A man wears a coronavirus face mask while taking public transportation and looking out a train window. Image source: Maria Sbytova/Adobe
How long does novel coronavirus immunity last? That’s a question health officials can’t answer for certain since COVID-19 hasn’t existed for long enough to tell. But it’s an answer we need not just for vaccine development, but also for the next stages of pandemic management. How long is a COVID-19 survivor protected for? How bad would a second COVID-19 bout be for people who already had it?
Scientists initially said that coronavirus immunity might match the immunity we get from the other human coronaviruses that cause common colds. That’s anywhere from six to 12 months, and that’s how long we expect vaccines to last as well. Recent data showed that neutralizing antibodies may disappear from the bloodstream within three months, but the immune system also has backup T cells that can kill the virus upon reinfection by kickstarting the production of antibodies. Those cells live longer than antibodies, though it’s unclear how long their lifespan is. It’s also believed that exposure to human coronaviruses that cause common colds provides some protection against the virus.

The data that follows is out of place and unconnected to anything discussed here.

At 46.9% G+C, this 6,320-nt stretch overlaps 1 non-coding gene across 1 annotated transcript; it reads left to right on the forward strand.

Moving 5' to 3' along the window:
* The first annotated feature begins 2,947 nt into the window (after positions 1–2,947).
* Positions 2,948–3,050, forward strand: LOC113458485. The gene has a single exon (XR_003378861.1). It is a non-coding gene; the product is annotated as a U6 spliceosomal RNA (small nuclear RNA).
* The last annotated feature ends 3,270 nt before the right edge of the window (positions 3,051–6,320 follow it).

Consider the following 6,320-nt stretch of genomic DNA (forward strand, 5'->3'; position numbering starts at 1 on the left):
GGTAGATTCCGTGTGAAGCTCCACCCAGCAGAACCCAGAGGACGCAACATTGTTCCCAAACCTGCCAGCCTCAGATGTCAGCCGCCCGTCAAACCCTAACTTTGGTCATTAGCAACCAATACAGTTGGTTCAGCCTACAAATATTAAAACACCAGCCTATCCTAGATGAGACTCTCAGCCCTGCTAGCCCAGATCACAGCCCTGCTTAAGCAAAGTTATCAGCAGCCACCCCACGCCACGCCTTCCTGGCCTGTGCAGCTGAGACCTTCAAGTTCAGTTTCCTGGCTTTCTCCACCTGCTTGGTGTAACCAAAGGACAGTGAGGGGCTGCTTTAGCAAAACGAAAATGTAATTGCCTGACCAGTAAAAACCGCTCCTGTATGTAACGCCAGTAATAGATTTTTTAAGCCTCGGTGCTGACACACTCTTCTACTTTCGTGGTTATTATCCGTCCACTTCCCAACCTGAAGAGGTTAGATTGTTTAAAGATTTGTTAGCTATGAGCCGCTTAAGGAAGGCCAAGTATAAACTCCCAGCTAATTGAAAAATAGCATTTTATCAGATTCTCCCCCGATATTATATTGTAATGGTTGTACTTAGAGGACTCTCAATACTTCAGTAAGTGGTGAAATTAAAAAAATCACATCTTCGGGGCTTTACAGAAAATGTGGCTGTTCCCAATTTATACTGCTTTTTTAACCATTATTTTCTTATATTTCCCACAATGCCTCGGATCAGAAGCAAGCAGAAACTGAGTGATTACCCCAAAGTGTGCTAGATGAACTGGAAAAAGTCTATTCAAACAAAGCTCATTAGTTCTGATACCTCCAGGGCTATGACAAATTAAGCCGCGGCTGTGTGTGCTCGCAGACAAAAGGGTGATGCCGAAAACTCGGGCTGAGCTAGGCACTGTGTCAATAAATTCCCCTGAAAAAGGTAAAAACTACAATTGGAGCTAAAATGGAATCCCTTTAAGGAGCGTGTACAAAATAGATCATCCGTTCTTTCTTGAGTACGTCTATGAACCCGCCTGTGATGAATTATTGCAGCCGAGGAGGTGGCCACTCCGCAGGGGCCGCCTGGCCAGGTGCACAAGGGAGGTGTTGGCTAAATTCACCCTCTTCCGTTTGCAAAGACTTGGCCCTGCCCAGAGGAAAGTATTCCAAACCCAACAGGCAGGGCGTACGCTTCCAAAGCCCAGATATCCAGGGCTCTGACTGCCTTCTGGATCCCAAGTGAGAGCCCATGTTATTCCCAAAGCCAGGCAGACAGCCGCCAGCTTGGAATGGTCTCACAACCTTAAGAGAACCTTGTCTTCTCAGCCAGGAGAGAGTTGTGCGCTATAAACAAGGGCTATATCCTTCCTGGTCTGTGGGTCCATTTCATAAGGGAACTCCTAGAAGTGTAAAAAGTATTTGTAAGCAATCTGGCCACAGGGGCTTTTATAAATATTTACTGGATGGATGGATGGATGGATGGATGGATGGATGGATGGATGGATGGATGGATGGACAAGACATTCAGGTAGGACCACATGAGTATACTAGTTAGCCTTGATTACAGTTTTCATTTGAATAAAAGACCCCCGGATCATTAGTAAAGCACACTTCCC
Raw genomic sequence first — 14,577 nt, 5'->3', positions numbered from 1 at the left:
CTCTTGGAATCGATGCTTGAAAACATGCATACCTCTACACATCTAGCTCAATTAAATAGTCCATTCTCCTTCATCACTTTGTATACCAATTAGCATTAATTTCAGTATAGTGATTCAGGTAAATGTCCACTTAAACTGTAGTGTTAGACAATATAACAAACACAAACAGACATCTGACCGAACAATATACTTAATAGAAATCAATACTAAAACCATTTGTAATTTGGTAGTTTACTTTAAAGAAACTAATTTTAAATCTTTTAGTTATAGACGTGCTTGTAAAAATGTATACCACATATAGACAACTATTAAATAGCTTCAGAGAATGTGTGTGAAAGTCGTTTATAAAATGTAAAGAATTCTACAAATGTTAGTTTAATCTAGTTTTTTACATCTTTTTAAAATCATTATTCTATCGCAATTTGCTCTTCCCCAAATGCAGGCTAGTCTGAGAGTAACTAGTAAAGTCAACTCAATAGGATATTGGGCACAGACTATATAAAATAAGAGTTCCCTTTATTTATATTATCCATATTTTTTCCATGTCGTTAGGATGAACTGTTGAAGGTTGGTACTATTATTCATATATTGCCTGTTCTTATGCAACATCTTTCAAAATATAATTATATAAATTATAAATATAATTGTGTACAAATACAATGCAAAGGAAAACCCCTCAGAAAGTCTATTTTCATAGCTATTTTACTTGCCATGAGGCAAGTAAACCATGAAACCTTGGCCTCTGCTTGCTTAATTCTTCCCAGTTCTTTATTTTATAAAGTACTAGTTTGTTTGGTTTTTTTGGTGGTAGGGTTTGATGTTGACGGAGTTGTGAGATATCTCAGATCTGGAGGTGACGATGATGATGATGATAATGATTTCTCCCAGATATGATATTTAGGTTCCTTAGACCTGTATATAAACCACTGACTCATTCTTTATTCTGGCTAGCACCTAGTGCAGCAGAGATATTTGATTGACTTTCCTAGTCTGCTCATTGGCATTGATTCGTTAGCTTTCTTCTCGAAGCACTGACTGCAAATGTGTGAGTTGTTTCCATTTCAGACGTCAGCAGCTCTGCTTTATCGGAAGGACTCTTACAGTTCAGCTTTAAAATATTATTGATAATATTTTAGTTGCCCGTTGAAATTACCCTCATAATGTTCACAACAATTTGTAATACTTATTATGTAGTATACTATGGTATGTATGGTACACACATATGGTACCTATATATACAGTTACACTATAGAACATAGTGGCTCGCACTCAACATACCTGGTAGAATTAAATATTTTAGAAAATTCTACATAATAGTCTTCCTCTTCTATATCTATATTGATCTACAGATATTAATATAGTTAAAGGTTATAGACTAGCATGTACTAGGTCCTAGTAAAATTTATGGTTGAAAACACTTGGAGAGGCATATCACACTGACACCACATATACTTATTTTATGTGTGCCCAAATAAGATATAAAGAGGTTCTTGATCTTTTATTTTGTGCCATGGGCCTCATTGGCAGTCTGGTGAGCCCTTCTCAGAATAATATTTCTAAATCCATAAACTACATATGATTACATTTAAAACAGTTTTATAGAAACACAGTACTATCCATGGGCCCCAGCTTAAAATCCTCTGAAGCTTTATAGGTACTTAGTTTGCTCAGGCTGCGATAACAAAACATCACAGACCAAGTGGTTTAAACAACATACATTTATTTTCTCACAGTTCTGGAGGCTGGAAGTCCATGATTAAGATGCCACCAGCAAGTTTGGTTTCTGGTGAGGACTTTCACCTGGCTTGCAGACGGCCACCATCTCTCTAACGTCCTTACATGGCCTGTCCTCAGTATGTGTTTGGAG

Health authorities have not actually offered a clearly defined period for coronavirus immunity, because there’s not enough scientific data to back any of it up. That recently changed though, when the CDC quietly updated one of its main guidelines with information that explicitly mentions a COVID-19 immunity timeframe. Read more >>